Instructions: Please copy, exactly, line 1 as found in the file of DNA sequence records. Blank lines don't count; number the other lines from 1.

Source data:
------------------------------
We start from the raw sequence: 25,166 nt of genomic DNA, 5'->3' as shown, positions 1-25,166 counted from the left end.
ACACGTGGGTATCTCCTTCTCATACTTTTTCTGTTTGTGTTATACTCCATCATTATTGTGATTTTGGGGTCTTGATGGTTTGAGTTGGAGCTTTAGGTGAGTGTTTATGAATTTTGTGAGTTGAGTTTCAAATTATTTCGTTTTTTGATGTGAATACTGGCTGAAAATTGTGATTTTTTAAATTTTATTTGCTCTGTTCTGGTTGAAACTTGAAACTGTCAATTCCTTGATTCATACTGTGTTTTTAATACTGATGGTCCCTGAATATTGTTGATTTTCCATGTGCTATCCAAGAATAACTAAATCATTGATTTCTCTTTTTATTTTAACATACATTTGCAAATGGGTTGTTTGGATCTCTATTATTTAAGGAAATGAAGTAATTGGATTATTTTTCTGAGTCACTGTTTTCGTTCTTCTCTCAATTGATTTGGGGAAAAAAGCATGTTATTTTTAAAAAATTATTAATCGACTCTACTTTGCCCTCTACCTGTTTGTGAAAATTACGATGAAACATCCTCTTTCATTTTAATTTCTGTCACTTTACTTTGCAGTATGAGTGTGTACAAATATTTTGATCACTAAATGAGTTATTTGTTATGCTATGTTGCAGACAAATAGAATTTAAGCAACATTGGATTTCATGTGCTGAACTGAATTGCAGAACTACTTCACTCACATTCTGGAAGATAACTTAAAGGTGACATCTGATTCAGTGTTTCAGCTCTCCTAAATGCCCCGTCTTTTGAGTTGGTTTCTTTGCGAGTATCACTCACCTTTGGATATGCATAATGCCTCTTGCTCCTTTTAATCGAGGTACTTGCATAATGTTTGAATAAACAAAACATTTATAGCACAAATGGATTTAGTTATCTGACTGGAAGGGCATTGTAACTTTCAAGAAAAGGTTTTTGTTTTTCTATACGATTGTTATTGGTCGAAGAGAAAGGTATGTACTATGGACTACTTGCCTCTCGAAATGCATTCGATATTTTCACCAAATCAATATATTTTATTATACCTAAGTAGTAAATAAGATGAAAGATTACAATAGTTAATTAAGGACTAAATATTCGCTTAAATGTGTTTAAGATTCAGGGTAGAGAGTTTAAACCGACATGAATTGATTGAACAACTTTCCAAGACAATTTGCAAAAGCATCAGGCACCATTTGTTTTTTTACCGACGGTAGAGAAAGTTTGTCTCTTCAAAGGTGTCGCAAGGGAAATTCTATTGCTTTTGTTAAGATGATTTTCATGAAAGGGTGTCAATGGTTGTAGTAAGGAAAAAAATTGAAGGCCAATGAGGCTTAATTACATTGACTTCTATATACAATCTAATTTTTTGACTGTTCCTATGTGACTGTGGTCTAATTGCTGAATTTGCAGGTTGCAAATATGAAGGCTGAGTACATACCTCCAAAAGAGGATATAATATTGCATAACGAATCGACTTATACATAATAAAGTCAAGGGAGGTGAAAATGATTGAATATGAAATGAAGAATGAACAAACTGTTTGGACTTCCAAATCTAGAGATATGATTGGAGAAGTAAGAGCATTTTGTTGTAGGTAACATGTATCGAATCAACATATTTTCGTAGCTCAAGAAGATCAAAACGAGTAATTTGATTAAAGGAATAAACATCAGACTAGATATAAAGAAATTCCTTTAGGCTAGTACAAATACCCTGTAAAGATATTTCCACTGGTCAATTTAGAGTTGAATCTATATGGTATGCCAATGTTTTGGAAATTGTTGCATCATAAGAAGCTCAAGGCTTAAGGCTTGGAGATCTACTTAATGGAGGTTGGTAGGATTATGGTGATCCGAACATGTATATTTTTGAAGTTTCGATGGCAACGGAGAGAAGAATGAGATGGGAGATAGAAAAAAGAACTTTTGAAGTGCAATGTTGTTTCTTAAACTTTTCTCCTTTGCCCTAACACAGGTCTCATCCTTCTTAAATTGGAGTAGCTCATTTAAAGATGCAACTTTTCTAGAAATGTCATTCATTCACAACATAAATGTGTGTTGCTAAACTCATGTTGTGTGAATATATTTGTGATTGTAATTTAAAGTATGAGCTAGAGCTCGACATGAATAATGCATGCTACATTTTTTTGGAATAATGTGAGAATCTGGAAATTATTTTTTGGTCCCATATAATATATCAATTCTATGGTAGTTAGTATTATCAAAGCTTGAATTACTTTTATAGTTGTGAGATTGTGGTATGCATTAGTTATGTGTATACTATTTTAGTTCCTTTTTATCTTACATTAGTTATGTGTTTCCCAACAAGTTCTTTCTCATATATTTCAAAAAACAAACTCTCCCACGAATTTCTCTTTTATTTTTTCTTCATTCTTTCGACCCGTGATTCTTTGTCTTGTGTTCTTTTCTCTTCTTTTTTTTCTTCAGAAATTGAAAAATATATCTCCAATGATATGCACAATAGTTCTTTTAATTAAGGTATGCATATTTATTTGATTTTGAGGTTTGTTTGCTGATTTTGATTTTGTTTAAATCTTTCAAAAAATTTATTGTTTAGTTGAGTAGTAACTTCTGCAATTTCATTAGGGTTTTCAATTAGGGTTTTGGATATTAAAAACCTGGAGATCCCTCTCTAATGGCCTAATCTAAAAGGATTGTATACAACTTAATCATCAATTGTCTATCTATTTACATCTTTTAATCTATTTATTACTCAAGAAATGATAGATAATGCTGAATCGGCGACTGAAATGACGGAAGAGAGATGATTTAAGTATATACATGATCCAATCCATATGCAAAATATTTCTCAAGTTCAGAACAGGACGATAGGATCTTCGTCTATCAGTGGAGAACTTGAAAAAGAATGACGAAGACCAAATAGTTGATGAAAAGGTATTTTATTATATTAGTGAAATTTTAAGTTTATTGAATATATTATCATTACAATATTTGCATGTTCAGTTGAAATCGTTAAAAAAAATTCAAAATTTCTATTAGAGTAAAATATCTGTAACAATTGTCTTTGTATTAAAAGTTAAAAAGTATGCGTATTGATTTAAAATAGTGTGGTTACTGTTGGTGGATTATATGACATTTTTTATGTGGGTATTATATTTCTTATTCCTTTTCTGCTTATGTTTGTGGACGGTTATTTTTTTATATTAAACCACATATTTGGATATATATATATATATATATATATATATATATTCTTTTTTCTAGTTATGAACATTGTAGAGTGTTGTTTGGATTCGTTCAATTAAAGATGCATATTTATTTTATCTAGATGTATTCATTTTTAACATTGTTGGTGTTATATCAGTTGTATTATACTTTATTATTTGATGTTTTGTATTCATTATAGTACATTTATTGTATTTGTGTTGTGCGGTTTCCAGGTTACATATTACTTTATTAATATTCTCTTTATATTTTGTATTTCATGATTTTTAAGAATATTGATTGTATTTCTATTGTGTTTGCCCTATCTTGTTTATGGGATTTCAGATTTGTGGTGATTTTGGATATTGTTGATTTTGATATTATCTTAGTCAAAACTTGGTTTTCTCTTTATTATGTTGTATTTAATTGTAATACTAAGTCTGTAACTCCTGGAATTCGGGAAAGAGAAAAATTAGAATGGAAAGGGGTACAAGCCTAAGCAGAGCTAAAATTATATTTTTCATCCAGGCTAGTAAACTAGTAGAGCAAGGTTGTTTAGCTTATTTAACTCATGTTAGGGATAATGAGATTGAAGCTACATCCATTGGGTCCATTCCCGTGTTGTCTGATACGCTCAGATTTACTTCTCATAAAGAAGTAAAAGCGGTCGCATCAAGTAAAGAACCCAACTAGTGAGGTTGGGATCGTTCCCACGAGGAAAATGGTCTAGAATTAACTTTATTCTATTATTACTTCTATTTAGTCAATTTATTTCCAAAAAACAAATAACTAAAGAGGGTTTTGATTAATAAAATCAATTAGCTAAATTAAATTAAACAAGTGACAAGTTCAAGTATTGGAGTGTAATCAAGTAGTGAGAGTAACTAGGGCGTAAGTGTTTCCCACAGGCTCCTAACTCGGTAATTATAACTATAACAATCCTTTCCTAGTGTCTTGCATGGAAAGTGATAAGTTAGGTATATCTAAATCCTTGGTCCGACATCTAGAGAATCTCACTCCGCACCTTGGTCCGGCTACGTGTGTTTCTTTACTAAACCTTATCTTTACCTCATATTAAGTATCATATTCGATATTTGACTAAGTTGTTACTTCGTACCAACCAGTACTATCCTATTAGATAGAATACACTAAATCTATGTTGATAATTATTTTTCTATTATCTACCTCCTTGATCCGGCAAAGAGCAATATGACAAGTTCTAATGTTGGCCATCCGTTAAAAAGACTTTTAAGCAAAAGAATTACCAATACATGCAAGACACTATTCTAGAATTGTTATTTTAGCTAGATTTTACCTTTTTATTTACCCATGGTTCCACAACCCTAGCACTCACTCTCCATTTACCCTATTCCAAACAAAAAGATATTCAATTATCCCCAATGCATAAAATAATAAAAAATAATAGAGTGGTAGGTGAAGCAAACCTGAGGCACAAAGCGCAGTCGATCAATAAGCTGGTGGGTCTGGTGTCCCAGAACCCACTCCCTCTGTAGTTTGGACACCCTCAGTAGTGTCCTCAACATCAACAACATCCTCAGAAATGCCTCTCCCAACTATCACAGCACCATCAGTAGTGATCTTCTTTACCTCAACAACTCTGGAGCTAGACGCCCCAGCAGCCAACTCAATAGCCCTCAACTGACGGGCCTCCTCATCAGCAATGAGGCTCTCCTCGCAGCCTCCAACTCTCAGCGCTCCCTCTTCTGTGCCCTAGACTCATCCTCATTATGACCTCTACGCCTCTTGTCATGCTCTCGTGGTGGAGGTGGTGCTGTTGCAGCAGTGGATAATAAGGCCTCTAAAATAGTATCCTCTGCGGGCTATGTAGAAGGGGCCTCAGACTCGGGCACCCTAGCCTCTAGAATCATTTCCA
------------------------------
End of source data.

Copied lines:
We start from the raw sequence: 25,166 nt of genomic DNA, 5'->3' as shown, positions 1-25,166 counted from the left end.